For giving, I’ve been on both sides of the fence. Sometimes people need a little help here and there to get their feet back on the ground. Keep your eyes open. You’ll know who they are because they won’t take advantage of what you can give. They may not accept your offer, but they will appreciate your kindness. You will make their day, and they won’t forgot it.

Lesson Learned: Snow Day!

Saturday night was the start of a huge snowstorm that swept the Midwest. The storm ended this morning and produced 10 to 12 inches of snow in the Hudson area. The bad news is that I had somewhere to go on Sunday, my writer group’s meeting and holiday party. Driving over fifty miles in snow and on slick roads is not a favorite of mine. The good news is that I wasn’t the only one who thought the same. We cancelled the meeting and rescheduled the party to our January meeting. I now had a full day with no commitments. A snow day!!

I thought about all the things I could knock off my list, like clean off my desk, go through my emails, and wrap the presents I had bought. I wanted to get started right away, but my mind spun in every direction. I froze for a bit (not literally) and then took on the first chore of watering my plants. I went upstairs with my water pitcher and thought of something else to do. I tried working on that, was distracted, and then remembered I had to finish watering the plants. How frustrating!

At that point, I stopped and looked out my bedroom windows. I have three high windows on one wall. Inside, I decorated the sills with candles, snowmen, and white leaves. Outside, the backdrop was snow and ice clinging to the window, almost as if Jack Frost had come to visit. I smiled as I admired my windows in this new winter scene.

I then went to the dining room window and looked out to the park. I watched the white flakes swirl down to the ground. A dog jumped across the blanket of snow with his tongue hanging out and ears flapping. Snow flew up as he bounced around and circled the marshmallow- coated pine trees.

I did get to my list. I prioritized and dug into the tasks I knew had to get done. In between work, I took a few moments to look outside and watch the beauty around me. What a great day.

Even Small, It’s Still Exciting.

Last spring, I attended the RT Booklovers Convention to learn more about ePublishing. I had a conversation with Jim A. from Smashwords when I visited their booth. He asked if I would be interested in talking to someone who was writing an article on ePublishing. Of course, I agreed. After exchanging email addresses and correspondence, I received an email from Andrew Rice who writes for Time Magazine. He asked if he could interview me, but he couldn’t guarantee that he’d use the information for his article. I was fine either way. We set up a time for the one-hour interview.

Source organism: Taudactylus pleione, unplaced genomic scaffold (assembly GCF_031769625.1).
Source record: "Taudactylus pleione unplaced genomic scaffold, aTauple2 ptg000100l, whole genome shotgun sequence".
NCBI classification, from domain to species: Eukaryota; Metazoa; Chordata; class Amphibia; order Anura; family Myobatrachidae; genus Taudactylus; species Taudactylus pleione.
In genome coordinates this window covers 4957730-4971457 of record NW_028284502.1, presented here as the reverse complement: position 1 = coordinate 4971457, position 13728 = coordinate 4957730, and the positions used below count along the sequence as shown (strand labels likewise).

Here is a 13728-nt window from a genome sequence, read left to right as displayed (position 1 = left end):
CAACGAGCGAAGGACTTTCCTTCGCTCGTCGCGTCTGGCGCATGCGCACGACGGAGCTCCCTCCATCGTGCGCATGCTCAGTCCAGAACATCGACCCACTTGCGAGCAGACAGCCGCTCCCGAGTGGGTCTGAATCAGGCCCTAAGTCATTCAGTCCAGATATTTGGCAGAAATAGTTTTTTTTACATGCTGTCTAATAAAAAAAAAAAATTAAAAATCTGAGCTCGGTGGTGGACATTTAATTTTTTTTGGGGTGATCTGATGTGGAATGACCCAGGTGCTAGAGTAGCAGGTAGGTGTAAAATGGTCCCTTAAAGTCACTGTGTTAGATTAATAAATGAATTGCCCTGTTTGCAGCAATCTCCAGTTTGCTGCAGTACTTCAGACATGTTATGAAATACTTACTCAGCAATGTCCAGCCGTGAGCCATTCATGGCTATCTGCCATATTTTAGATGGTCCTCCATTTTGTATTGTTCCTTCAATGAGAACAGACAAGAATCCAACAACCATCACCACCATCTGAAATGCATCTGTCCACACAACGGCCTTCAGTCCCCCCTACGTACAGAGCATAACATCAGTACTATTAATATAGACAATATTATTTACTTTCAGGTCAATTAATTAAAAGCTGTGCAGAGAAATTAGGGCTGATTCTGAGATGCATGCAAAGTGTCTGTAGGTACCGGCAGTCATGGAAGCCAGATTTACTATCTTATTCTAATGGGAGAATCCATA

During the interview, we talked about why I was at the convention, what I wrote, what my story was about, and how I felt about the ePublishing process versus going the traditional agent/publisher route. We talked a lot during the interview, and when our time was up, he had to state once again that he wasn’t sure if my information would be used or not. For me, I was just excited about the experience!

Mr. Rice thought that the article may come out sometime in June. June came and went. I didn’t think too much about the interview after that. I figured the timing wasn’t right for the story, or that the story may have been completely dropped.

Two days ago, I received an email from Mr. Rice stating that the ePublishing article he wrote should be in stores soon. The issue would have Egypt’s leader on the cover (the December 10th Issue). In the email, he included a PDF version of the article.

My little fingers clicked open that PDF in no time. I scanned the document for my name, and there it was near the beginning. My name in Time Magazine! I was okay with the one sentence blurb – a sliver of the article. From our conversation to what he wrote, I understood the reason why he said what he did.

Thank you, Andrew, for including me in the article. You made my day!